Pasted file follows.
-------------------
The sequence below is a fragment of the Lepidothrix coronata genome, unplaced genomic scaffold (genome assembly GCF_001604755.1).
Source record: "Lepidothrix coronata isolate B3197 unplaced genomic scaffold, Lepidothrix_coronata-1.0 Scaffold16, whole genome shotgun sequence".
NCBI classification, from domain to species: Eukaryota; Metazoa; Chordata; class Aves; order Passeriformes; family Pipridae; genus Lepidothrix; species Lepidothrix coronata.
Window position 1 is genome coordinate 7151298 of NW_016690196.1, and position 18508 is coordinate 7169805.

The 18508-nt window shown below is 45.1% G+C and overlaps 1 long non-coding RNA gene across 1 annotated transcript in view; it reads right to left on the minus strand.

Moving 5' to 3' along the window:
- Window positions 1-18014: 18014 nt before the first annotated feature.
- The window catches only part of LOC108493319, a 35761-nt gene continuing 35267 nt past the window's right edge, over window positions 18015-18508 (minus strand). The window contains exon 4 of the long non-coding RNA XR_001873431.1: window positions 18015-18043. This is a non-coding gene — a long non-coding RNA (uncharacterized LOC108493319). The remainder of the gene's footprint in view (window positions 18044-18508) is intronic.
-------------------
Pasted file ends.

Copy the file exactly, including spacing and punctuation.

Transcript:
The sequence below is a fragment of the Lepidothrix coronata genome, unplaced genomic scaffold (genome assembly GCF_001604755.1).
Source record: "Lepidothrix coronata isolate B3197 unplaced genomic scaffold, Lepidothrix_coronata-1.0 Scaffold16, whole genome shotgun sequence".
NCBI classification, from domain to species: Eukaryota; Metazoa; Chordata; class Aves; order Passeriformes; family Pipridae; genus Lepidothrix; species Lepidothrix coronata.
Window position 1 is genome coordinate 7151298 of NW_016690196.1, and position 18508 is coordinate 7169805.

The 18508-nt window shown below is 45.1% G+C and overlaps 1 long non-coding RNA gene across 1 annotated transcript in view; it reads right to left on the minus strand.

Moving 5' to 3' along the window:
- Window positions 1-18014: 18014 nt before the first annotated feature.
- The window catches only part of LOC108493319, a 35761-nt gene continuing 35267 nt past the window's right edge, over window positions 18015-18508 (minus strand). The window contains exon 4 of the long non-coding RNA XR_001873431.1: window positions 18015-18043. This is a non-coding gene — a long non-coding RNA (uncharacterized LOC108493319). The remainder of the gene's footprint in view (window positions 18044-18508) is intronic.